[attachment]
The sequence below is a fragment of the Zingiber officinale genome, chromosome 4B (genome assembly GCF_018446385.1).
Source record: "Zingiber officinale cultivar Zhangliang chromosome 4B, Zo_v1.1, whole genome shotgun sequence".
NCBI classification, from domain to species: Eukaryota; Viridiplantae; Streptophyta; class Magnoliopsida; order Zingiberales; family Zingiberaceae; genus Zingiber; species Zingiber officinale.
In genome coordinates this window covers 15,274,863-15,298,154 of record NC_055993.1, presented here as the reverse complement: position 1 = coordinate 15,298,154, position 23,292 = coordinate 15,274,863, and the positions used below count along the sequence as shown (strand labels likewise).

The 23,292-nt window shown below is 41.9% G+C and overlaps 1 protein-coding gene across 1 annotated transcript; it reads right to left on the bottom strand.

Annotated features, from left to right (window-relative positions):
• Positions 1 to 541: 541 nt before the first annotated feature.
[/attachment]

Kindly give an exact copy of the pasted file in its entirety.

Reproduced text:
The sequence below is a fragment of the Zingiber officinale genome, chromosome 4B (genome assembly GCF_018446385.1).
Source record: "Zingiber officinale cultivar Zhangliang chromosome 4B, Zo_v1.1, whole genome shotgun sequence".
NCBI classification, from domain to species: Eukaryota; Viridiplantae; Streptophyta; class Magnoliopsida; order Zingiberales; family Zingiberaceae; genus Zingiber; species Zingiber officinale.
In genome coordinates this window covers 15,274,863-15,298,154 of record NC_055993.1, presented here as the reverse complement: position 1 = coordinate 15,298,154, position 23,292 = coordinate 15,274,863, and the positions used below count along the sequence as shown (strand labels likewise).

The 23,292-nt window shown below is 41.9% G+C and overlaps 1 protein-coding gene across 1 annotated transcript; it reads right to left on the bottom strand.

Annotated features, from left to right (window-relative positions):
• Positions 1 to 541: 541 nt before the first annotated feature.